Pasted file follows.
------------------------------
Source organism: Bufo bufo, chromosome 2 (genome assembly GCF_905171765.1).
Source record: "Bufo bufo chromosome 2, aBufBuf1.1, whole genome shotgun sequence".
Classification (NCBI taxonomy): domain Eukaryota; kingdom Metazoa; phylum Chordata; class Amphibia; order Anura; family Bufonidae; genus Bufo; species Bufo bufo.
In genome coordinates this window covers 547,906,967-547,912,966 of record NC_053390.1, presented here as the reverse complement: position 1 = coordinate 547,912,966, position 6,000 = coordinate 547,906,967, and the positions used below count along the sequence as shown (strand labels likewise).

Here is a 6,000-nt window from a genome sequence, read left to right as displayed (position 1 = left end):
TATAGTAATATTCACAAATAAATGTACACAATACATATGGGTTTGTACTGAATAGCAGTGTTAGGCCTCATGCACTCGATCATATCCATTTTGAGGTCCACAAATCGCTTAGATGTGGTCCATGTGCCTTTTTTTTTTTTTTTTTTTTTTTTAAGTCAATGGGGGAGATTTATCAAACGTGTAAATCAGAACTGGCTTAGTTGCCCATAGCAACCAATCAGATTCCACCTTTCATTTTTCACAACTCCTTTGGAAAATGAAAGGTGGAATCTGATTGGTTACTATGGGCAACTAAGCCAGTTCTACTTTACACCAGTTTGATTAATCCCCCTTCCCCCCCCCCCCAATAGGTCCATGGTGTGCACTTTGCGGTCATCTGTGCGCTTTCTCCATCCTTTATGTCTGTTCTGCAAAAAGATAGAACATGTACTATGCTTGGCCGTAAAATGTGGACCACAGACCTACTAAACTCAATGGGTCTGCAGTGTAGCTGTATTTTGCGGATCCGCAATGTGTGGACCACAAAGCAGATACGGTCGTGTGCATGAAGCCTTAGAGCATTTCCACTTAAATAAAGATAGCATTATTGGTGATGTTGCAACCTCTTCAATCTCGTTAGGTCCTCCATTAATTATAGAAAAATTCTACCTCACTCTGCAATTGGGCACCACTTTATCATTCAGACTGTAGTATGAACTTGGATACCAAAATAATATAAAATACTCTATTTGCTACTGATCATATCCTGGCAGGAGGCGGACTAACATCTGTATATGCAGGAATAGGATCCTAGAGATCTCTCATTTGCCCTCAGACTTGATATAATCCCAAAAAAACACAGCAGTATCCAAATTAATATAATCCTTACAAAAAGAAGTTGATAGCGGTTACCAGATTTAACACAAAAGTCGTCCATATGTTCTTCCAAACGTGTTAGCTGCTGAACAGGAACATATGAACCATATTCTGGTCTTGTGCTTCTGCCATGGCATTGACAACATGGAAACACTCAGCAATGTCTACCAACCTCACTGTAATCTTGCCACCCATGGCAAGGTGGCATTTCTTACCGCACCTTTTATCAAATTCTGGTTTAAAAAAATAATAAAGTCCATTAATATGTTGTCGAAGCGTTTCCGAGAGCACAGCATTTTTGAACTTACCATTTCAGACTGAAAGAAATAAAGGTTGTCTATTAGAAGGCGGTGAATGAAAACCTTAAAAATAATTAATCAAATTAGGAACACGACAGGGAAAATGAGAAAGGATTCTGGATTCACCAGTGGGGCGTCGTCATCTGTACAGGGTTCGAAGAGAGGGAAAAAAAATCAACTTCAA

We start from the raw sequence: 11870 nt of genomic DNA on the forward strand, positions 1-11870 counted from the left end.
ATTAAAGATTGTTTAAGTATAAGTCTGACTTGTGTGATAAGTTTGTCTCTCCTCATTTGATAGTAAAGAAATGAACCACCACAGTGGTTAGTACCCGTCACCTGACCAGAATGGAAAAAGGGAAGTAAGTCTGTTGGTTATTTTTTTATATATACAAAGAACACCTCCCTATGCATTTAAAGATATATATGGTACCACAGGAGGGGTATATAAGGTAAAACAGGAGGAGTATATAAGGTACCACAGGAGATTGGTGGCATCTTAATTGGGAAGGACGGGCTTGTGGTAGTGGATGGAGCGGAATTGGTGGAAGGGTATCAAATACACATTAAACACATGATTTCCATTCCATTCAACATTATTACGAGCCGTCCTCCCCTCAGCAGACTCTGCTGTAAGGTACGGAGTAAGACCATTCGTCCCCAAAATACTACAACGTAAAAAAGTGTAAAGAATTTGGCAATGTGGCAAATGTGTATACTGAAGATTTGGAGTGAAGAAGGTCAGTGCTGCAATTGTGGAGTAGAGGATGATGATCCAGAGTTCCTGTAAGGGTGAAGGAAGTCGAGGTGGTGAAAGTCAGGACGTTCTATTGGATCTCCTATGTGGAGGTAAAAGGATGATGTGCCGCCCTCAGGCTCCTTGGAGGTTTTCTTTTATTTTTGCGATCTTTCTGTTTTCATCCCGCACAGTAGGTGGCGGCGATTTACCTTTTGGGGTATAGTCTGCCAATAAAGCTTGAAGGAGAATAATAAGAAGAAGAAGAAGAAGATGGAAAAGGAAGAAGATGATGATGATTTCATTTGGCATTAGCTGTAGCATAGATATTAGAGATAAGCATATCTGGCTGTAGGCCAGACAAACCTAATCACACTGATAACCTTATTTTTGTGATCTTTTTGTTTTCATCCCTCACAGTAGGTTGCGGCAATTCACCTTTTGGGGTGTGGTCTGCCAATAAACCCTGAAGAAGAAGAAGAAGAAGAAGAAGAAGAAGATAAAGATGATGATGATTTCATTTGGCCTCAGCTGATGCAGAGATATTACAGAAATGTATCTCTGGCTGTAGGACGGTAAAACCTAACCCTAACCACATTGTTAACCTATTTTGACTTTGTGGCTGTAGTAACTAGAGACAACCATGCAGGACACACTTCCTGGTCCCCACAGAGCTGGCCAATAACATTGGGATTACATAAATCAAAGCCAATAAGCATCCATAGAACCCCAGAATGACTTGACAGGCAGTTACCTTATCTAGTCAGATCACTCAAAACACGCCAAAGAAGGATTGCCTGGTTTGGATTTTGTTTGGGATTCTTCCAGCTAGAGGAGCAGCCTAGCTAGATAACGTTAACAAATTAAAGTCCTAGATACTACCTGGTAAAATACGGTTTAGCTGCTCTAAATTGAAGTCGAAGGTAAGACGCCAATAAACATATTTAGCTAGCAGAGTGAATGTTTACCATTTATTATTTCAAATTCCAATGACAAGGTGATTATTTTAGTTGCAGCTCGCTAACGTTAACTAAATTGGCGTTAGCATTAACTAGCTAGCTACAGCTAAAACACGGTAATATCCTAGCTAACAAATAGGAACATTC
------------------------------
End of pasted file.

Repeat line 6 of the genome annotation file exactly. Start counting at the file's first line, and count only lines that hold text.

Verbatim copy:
TATAGTAATATTCACAAATAAATGTACACAATACATATGGGTTTGTACTGAATAGCAGTGTTAGGCCTCATGCACTCGATCATATCCATTTTGAGGTCCACAAATCGCTTAGATGTGGTCCATGTGCCTTTTTTTTTTTTTTTTTTTTTTTTAAGTCAATGGGGGAGATTTATCAAACGTGTAAATCAGAACTGGCTTAGTTGCCCATAGCAACCAATCAGATTCCACCTTTCATTTTTCACAACTCCTTTGGAAAATGAAAGGTGGAATCTGATTGGTTACTATGGGCAACTAAGCCAGTTCTACTTTACACCAGTTTGATTAATCCCCCTTCCCCCCCCCCCCAATAGGTCCATGGTGTGCACTTTGCGGTCATCTGTGCGCTTTCTCCATCCTTTATGTCTGTTCTGCAAAAAGATAGAACATGTACTATGCTTGGCCGTAAAATGTGGACCACAGACCTACTAAACTCAATGGGTCTGCAGTGTAGCTGTATTTTGCGGATCCGCAATGTGTGGACCACAAAGCAGATACGGTCGTGTGCATGAAGCCTTAGAGCATTTCCACTTAAATAAAGATAGCATTATTGGTGATGTTGCAACCTCTTCAATCTCGTTAGGTCCTCCATTAATTATAGAAAAATTCTACCTCACTCTGCAATTGGGCACCACTTTATCATTCAGACTGTAGTATGAACTTGGATACCAAAATAATATAAAATACTCTATTTGCTACTGATCATATCCTGGCAGGAGGCGGACTAACATCTGTATATGCAGGAATAGGATCCTAGAGATCTCTCATTTGCCCTCAGACTTGATATAATCCCAAAAAAACACAGCAGTATCCAAATTAATATAATCCTTACAAAAAGAAGTTGATAGCGGTTACCAGATTTAACACAAAAGTCGTCCATATGTTCTTCCAAACGTGTTAGCTGCTGAACAGGAACATATGAACCATATTCTGGTCTTGTGCTTCTGCCATGGCATTGACAACATGGAAACACTCAGCAATGTCTACCAACCTCACTGTAATCTTGCCACCCATGGCAAGGTGGCATTTCTTACCGCACCTTTTATCAAATTCTGGTTTAAAAAAATAATAAAGTCCATTAATATGTTGTCGAAGCGTTTCCGAGAGCACAGCATTTTTGAACTTACCATTTCAGACTGAAAGAAATAAAGGTTGTCTATTAGAAGGCGGTGAATGAAAACCTTAAAAATAATTAATCAAATTAGGAACACGACAGGGAAAATGAGAAAGGATTCTGGATTCACCAGTGGGGCGTCGTCATCTGTACAGGGTTCGAAGAGAGGGAAAAAAAATCAACTTCAA